Tree and Leaf

Yesterday found me walking down to the little wooden bridge that spans the first murky splashes of Ferndell Springs; which tumbles in fits and spurts until it throws itself over the edge of the canyon into the confluence of Bean and Zayante Creeks below. I held a little hand in mine and we flung leaves into the abyss. Not very abyssmal, at the point of it's inception it is little more than a glass of water spilled over the redwood forest floor. Someone had hung a hammock nearby which G and I decided had been placed there expressly for our comfort. And we swung gently midst the ferns and withered blackberry brambles; with the redwood tree tops above us- all viewed from a deliciously lazy angle. Crows flew overhead, and each tree's pinnacle seemed impossibly far away; we laughed at how spindly they seemed as they swayed in the breeze. I live in verdant splendour and it is good to feel myself a part of it. I also like that G, at 2 1/2, knows the difference between a redwood tree and an oak tree. "That's right, honey, the Sequoia sempervirens is a gymnosperm and the Quercus agricifolia is an angiosperm."

( I hope the kids won't make fun at her at preschool, maybe we should have waited until kindergarten to do botany flashcards with her.......)

So, last night I borrowed a book of C.S. Lewis' poetry from the Elevens and came upon this gem.

The Future of Forestry

'How will the legend of the age of trees
Feel, when the last tree falls in England?
When the concrete spreads and the town conquers
The country's heart; when the contraceptive
Tarmac's laid where farm has faded,
Tramline flows where slept a hamlet,
And shop-fronts, blazing without a stop from
Dover to Wrath, have glazed us over?
Simplest tales will then bewilder
The questioning children, 'What is a chestnut?
Say what it means to climb a Beanstalk.
Tell me, grandfather, what an elm is.
What was Autumn? They never taught us.'
Then, told by teachers how once from mould
Came growing creatures of lower nature
Able to live and die, though neither
Beast nor man, and around them wreathing
Excellent clothing, breathing sunlight-
Half understanding, their ill-acquainted
Fancy will tint their wonder-paintings
-Trees as men walking, wood-romances
of goblins stalking in silky green,
Of milk-sheen froth upon the lace of hawthorn's
Collar, pallor on the face of a birchgirl.
So shall a homeless time, though dimly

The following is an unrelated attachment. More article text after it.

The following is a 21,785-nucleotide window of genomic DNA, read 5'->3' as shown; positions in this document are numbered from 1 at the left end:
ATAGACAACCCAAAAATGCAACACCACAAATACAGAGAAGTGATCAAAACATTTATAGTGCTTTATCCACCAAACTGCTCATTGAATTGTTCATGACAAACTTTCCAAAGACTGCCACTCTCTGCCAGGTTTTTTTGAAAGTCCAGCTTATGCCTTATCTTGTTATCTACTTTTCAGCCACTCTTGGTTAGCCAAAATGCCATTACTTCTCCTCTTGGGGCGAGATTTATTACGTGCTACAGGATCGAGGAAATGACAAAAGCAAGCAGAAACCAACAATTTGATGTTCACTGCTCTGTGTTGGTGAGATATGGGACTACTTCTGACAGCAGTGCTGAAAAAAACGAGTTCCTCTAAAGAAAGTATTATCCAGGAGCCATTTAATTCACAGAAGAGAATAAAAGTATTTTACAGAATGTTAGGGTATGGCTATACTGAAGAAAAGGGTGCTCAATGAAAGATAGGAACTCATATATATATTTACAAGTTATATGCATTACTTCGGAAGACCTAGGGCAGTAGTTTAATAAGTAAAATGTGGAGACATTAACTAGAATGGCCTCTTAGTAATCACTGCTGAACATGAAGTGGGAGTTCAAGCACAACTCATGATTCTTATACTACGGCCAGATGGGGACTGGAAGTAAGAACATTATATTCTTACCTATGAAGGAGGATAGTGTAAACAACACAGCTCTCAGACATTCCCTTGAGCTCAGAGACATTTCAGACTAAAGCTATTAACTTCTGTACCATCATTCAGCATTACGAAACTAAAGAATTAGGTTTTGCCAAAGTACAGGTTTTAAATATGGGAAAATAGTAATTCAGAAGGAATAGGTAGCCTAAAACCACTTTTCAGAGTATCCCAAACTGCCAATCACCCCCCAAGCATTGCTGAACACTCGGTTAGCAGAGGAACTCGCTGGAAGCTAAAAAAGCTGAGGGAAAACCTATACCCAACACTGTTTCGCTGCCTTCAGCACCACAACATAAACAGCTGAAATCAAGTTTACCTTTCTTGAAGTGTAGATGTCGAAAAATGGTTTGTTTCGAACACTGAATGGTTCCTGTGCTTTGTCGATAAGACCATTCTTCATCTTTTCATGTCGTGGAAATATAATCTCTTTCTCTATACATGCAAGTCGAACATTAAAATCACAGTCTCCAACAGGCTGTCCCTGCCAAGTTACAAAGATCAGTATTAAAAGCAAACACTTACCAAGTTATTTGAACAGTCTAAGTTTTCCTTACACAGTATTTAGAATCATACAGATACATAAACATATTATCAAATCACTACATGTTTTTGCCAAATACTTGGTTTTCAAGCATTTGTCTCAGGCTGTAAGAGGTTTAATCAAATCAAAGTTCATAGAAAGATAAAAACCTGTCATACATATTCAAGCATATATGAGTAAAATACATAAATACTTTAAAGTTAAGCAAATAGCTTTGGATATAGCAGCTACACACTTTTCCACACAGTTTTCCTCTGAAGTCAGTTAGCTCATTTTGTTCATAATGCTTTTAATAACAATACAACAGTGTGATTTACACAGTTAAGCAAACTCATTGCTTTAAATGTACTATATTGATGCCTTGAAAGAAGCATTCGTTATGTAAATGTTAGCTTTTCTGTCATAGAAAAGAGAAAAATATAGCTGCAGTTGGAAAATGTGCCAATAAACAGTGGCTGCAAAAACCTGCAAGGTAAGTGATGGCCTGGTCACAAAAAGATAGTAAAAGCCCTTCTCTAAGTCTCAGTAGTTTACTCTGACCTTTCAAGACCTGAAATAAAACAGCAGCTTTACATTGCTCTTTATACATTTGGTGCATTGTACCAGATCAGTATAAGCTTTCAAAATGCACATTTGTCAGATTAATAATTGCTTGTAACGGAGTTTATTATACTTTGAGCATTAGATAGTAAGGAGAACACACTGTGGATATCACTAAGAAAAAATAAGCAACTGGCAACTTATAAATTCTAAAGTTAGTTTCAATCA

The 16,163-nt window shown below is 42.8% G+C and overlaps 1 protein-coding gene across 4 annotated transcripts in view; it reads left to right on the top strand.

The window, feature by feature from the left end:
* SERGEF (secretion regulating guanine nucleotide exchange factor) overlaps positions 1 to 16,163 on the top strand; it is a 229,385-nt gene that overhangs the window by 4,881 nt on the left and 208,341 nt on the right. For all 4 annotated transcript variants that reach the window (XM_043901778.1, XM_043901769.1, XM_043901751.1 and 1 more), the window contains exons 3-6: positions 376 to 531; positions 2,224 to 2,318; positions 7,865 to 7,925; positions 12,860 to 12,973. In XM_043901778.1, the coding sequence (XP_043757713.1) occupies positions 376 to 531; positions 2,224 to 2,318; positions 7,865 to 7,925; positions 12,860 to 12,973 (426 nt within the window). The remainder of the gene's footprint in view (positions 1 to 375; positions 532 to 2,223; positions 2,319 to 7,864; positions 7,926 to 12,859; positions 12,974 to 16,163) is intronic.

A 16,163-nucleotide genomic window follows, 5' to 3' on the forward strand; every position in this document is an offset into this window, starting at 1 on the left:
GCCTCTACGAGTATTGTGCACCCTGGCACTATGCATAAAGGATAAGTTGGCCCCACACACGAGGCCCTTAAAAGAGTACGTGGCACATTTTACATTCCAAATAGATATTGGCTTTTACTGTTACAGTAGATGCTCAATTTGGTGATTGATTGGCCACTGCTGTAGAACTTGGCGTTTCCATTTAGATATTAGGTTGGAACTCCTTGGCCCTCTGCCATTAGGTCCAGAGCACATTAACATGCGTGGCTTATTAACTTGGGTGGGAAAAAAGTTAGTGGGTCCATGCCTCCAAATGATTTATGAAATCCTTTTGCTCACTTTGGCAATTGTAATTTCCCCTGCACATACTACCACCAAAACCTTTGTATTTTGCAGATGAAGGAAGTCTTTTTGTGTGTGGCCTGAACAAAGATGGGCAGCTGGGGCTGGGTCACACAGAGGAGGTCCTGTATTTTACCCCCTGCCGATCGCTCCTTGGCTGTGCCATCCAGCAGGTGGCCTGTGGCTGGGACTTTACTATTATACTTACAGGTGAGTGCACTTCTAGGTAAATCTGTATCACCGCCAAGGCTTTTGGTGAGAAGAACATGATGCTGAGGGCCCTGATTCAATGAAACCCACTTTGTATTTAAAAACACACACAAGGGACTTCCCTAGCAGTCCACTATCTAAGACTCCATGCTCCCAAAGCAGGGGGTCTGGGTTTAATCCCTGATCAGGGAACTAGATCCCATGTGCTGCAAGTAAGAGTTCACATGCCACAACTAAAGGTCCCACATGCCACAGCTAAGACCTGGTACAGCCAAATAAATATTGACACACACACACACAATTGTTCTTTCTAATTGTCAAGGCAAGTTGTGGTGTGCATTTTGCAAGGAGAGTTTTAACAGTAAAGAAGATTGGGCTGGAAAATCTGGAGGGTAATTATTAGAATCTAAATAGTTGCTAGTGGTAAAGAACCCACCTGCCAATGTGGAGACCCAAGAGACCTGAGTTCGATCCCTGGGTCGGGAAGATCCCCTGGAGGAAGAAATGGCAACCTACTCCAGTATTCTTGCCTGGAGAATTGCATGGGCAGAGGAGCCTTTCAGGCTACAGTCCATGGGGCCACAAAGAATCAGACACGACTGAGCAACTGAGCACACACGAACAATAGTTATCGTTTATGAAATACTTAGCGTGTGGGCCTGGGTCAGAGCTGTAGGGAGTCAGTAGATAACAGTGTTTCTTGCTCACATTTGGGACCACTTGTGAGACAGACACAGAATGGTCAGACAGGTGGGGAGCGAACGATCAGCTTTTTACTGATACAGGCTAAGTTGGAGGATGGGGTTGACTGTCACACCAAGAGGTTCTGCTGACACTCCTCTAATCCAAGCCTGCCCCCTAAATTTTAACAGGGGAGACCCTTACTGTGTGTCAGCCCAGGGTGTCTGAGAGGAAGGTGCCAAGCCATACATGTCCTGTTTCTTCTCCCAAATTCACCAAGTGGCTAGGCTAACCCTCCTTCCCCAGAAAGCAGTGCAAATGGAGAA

Catch from afar (for the soul is watchful)
A sight of tree-delighted Eden.'

(Taken from 'The Backward Glance'.)

And a last note: searching through Flickr found me this photo and proof that the internet is actually a tiny place, for I stumbled across the photostream of a flesh and blood friend of mine, Peter Thomsen; who really does take exceptional photos and drives a very nice 60-something VW Bug, (white, rag-top) which Brad & I try hard not to covet. And then there's the vintage Vespa. It's really not fair, actually, but we've forgiven him for having such cool stuff, and like him all the same. Thanks for the photo, and hello to the missus!

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Read Your Way Through the Garden: Choice Tomes From Garden Literature

  • A Book of Salvias by Betsy Clebsch
  • Botany for Gardeners by Brian Capon
  • Making Bentwood Trellises by Jim Long
  • RHS Encyclopedia of Plants & Flowers
  • Rose Primer: An Organic Approach to Rose Selection & Care by Orin Martin
  • Start With the Soil by Grace Gershuny
  • Sunset Western Garden Book
  • Sunset Western Landscaping Book
  • The Book of Garden Secrets by Patent & Bilderback
  • The Concise Oxford Dictionary of Botany
  • the Gardener's Table: A Guide to Natural Vegetable Growing and Cooking by Richard Merrill & Joe Ortiz
  • The Gardener's Year by Karel Capek
  • The Hutchinson Dictionary of Plant Names: Common & Botanical
  • We Made A Garden by Margaret Fish

lotsa latin: rosa's botanical & etymological ruminations

  • vespertinus: flowers in the evening
  • vernalis:spring
  • veni vidi nates calcalvi: we came, we saw, we kicked butt. This was printed on a T shirt I bought at Abbot's Thrift many years ago. It encircled the NEA symbol. I wish I knew why.
  • superciliaris: shaped like an eyebrow ex: sturnella superciliaris, the White-browed Blackbird
  • rosa-sinensis: species of Hibiscus: Hibiscus rosa-sinensis. Lit. Rosa of China, so named by British plant hunters.
  • placentiformis: shaped like a cake ex: discocactus placentiformis
  • nudiflorus: flowers before leaves show ex: flowering quince, magnolia
  • nivalis: growing in or near snow ex: galanthus nivalis (common snowdrop)
  • muralis: growing on walls
  • mirabilis: marvellous, wonderful
  • formosa: beautiful ex: dicentra formosa, a.k.a.western bleeding heart/dutchman's breeches/lady in a bath
  • carpe vitam: get a life
  • Carolus Linnaeus: Latinized name of Carl von Linne (1707-1778), Swedish naturalist considered the father of plant taxonomy. Whatta guy.